Friday, July 23, 2010

Creature comforts

Hopi Sen finds comfort in the thought that, in some alternate universe, Alastair Darling is preparing his spending review.  I also find comfort in this thought, though probably not the same comfort.  In fact, the sheer relief that Gordon Brown is no longer Prime Minister is slightly disorientating.

Cyanea Capillata

I have commented before on the commendably no-nonsense approach of Australians in general.  It’s nice to see that this forthright attitude also applies to the beach.
A large, dead, jellyfish caused mayhem at Wallis Sands beach yesterday when it stung about 150 people in the water…Seacoast Science Center Aquarist Robert Royer said the creature was likely a Lion's Mane jellyfish, which can have a bell as large as six feet wide with tentacles that can stretch to 100 feet. The tentacles can sting even when detached from the bell.
Pausing only to note that there’s a Sherlock Holmes story all about the Lion’s Mane jellyfish, what sort of lesson can be drawn from this?
"The lesson to be learned here is, 'Don't piss off a big jellyfish,'" [the Park Manager] said. "He'll really make you pay."
Damn right.

Thursday, July 22, 2010


We interrupt our nascent series on the Labour leadership hopefuls to comment on this piece by Steve Richards.  One bit, in particular, doesn’t quite ring true:
I make one prediction on the basis of discussions with quite a lot of Labour MPs. Such is their loathing for the coalition that they are deadly serious about returning to power as soon as possible. If their next leader flops in the first year or so there will be no sentimentality. He will be removed.
Now, I know it’s harder under Labour rules for a sitting Prime Minister to be shifted than a leader of the opposition, but the historical precedents for Labour ruthlessness are not strong.  The general air of pusillanimity surrounding the numerous failed attempts to ditch Gordon Brown was at least partly down to the fact that Labour simply don’t have a history of replacing failed leaders who won’t co-operate.  In fact, can anyone tell me a single instance of this happening?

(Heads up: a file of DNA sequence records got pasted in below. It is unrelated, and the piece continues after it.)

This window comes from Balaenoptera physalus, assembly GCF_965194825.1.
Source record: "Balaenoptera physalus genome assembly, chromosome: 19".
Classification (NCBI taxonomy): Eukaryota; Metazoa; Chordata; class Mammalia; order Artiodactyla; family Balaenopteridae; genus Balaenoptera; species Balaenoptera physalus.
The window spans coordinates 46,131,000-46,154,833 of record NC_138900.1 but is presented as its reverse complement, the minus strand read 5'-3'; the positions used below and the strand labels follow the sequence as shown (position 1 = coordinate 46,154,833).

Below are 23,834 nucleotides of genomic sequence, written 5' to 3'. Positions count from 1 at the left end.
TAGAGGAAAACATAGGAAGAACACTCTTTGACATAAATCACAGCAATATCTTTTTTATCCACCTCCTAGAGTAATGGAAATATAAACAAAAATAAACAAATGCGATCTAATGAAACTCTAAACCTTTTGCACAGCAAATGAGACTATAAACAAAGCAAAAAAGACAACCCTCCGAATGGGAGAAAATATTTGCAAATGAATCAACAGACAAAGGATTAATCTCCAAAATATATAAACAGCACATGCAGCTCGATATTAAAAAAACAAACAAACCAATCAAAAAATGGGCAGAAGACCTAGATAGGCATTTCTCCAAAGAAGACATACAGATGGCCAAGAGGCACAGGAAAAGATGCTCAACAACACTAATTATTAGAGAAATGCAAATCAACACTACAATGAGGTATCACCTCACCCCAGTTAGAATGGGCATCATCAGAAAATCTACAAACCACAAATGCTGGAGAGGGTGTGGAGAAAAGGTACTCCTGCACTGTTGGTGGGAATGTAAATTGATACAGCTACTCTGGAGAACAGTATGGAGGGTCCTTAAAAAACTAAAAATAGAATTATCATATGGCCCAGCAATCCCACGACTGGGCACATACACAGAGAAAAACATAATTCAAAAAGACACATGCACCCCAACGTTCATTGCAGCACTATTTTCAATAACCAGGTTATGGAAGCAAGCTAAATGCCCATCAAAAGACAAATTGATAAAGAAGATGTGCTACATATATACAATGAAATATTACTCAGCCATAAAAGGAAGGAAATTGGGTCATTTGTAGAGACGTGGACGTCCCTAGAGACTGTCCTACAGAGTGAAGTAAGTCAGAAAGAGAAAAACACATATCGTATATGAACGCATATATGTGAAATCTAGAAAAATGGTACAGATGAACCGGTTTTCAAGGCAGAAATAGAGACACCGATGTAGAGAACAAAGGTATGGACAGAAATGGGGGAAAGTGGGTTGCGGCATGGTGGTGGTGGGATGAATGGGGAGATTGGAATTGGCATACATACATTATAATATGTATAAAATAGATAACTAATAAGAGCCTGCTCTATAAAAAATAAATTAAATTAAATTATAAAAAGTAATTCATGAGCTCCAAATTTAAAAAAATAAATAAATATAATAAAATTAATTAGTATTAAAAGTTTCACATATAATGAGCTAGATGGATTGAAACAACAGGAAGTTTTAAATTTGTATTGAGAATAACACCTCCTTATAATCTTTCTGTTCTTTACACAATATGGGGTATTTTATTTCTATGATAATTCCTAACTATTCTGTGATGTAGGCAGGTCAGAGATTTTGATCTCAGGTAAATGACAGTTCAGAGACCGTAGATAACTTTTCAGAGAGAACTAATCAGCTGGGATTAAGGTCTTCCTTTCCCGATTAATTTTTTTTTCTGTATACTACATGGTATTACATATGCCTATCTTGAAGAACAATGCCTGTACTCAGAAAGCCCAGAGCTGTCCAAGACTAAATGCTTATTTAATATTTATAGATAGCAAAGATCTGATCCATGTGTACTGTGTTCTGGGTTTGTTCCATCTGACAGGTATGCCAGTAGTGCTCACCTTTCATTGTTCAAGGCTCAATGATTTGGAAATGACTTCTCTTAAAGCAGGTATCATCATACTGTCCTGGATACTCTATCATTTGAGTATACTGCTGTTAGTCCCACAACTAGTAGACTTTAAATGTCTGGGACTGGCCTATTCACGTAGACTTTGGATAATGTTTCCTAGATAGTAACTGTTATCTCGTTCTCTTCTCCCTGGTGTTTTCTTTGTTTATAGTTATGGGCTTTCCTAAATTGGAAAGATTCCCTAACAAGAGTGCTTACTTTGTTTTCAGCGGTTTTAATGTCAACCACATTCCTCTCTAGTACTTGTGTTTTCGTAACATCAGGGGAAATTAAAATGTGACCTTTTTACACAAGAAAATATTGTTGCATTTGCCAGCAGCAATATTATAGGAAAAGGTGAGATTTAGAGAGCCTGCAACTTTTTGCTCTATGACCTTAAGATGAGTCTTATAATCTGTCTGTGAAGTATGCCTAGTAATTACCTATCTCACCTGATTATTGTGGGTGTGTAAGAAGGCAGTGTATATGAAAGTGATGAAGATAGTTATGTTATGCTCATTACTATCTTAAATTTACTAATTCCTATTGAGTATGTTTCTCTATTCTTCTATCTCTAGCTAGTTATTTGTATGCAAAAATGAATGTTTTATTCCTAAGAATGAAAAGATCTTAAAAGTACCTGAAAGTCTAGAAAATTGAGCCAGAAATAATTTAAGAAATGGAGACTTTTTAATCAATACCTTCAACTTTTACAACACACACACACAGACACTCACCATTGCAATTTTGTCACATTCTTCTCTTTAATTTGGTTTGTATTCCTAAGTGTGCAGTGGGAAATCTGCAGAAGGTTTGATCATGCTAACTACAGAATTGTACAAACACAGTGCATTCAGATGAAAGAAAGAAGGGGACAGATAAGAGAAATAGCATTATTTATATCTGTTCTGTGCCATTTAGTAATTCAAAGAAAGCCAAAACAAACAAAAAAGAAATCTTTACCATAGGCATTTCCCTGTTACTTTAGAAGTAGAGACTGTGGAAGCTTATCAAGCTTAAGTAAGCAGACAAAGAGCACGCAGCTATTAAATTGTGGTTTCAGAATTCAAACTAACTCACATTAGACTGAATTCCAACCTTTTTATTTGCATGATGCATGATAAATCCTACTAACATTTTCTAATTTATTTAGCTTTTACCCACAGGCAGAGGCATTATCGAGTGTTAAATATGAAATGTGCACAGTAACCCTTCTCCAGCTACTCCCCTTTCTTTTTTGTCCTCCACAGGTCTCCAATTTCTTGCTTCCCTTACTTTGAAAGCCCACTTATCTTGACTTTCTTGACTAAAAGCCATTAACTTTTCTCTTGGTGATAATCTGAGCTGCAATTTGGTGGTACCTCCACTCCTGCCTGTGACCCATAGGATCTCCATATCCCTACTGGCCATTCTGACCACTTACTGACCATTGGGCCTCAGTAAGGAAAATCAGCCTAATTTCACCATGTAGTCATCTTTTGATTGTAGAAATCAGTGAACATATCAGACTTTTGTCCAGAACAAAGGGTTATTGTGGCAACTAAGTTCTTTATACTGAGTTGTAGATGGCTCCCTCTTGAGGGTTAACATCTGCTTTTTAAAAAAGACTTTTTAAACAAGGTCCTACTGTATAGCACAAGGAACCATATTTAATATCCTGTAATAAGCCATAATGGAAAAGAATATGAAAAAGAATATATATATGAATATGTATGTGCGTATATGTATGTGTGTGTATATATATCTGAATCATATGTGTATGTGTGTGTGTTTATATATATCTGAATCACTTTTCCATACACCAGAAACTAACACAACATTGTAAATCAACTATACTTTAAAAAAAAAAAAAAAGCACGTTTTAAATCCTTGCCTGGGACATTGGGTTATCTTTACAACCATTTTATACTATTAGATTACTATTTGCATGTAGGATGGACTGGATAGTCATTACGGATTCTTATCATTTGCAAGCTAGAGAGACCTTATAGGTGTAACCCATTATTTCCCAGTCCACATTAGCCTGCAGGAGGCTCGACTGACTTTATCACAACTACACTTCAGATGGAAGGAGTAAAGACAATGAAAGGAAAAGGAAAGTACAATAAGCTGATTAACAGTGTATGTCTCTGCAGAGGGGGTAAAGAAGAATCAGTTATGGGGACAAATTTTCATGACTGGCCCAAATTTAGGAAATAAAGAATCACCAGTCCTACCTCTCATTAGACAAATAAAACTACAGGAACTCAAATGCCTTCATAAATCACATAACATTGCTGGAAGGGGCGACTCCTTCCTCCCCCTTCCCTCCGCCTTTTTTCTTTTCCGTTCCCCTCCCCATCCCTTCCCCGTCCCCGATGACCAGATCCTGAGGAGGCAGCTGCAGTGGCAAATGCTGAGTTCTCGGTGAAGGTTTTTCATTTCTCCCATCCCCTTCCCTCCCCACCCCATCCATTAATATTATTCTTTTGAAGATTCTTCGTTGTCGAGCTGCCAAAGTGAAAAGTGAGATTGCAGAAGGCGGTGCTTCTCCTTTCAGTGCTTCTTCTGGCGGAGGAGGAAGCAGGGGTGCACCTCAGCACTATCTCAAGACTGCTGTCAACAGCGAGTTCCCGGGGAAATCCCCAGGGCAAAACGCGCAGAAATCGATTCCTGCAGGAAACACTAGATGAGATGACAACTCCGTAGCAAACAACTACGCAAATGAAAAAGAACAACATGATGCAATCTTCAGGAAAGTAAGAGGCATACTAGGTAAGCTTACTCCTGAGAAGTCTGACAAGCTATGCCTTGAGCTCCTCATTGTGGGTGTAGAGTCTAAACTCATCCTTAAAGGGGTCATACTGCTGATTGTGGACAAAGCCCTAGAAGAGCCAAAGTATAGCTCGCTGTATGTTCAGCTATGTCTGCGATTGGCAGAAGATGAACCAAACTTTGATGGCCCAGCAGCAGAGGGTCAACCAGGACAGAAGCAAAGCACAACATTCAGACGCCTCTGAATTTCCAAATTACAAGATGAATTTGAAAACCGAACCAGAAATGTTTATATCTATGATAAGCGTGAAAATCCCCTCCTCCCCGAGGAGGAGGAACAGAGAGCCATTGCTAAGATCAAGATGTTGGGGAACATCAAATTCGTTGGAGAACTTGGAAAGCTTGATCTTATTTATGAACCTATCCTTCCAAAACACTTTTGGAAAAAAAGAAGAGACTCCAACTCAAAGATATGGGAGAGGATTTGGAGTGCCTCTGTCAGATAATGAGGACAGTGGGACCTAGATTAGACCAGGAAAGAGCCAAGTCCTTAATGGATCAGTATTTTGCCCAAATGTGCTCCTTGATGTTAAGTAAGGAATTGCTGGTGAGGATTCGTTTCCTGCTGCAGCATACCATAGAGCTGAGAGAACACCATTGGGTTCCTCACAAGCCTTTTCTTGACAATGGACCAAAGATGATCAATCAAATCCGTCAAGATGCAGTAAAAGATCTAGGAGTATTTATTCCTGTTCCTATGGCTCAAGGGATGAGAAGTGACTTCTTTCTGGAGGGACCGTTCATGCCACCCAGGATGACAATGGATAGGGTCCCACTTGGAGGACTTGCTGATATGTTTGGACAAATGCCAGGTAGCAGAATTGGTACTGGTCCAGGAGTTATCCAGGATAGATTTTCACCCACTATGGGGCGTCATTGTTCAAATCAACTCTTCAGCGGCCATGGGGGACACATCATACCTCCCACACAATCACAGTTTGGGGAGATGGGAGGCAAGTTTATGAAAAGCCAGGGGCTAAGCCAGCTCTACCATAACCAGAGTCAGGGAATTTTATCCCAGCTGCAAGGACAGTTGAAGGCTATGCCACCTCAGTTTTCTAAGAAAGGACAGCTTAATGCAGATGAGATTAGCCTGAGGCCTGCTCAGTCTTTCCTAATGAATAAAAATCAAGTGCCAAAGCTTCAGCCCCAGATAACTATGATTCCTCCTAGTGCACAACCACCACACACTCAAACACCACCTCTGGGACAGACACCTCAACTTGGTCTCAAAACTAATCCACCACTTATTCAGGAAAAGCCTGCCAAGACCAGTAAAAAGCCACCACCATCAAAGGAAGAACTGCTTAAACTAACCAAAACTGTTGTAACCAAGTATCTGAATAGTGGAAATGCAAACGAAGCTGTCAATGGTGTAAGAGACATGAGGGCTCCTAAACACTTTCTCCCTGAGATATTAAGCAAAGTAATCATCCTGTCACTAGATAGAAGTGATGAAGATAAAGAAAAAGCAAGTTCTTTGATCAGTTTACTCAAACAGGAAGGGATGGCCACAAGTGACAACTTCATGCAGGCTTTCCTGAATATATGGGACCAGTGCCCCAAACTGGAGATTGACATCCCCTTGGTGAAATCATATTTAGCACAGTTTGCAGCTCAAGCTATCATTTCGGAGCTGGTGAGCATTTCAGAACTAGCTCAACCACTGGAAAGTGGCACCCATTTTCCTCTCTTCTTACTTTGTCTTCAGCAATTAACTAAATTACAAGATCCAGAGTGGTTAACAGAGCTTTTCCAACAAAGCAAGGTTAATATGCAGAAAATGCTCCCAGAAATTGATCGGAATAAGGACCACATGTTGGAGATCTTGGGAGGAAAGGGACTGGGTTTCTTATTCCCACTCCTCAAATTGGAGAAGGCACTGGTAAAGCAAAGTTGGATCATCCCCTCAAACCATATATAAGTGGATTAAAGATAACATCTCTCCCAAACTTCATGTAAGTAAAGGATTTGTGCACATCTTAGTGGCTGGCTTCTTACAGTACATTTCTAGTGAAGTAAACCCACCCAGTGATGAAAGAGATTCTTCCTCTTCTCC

Yes but...

I agree with pretty much everything Mr E says here.  Banning the burqa altogether would be  a profoundly illiberal and unBritish thing to do.  That said, he does illustrate quite neatly one particular viewpoint that frequently gets aired when this particular debate surfaces.
How often do you see a woman in a full burqa wandering around the fruit and veg section in Tesco? I'll warrant that on any given day there are more people in the UK walking around with vegetables up their arses than wearing a tent on their heads.
Living as I do near Edgware Road, I see scores of women in hijabs/niqabs every day.  There even a fair few of those truly bizarre brass nose-guard things that make the wearer look like a Star Wars extra.  And it is faintly creepy – an awful lot of human interaction is done by eye contact and body language, and it’s a bit unsettling to see people so utterly cut off from human contact.  I’d certainly be unhappy if my daughter was looked after or taught by someone wearing one.  But ultimately, so long as it’s none of my business, it’s none of my business.  In any event, I doubt there are quite so many niqabs on the mean streets of Kettering.

Wednesday, July 21, 2010

Dull and duller Part 1...

I’ve avoided writing about the Labour leadership for two reasons.  The first is that the arcane rules and regulations of internal Labour party machinery is so far outside my purlieu that I would need a telescope even to catch sight of it, and the second is that the whole process is by turns depressing, baffling and gut-wrenchingly, eye-wateringly tedious.  I mean, it’s already lasted, at a conservative estimate, forty-seven years, and there’s still another decade or so to go.
And then there are the candidates.  I have commented before that Gordon Brown acted as a political Upas tree, killing all that sheltered beneath him.  And so it has proved – look at them, Milibands, Balls, Burnham and, God help us, Abbott.  Four ginks and a loon.  Still, since one of them has to win I might as well show some sort of interest.  Lets start with the favourite.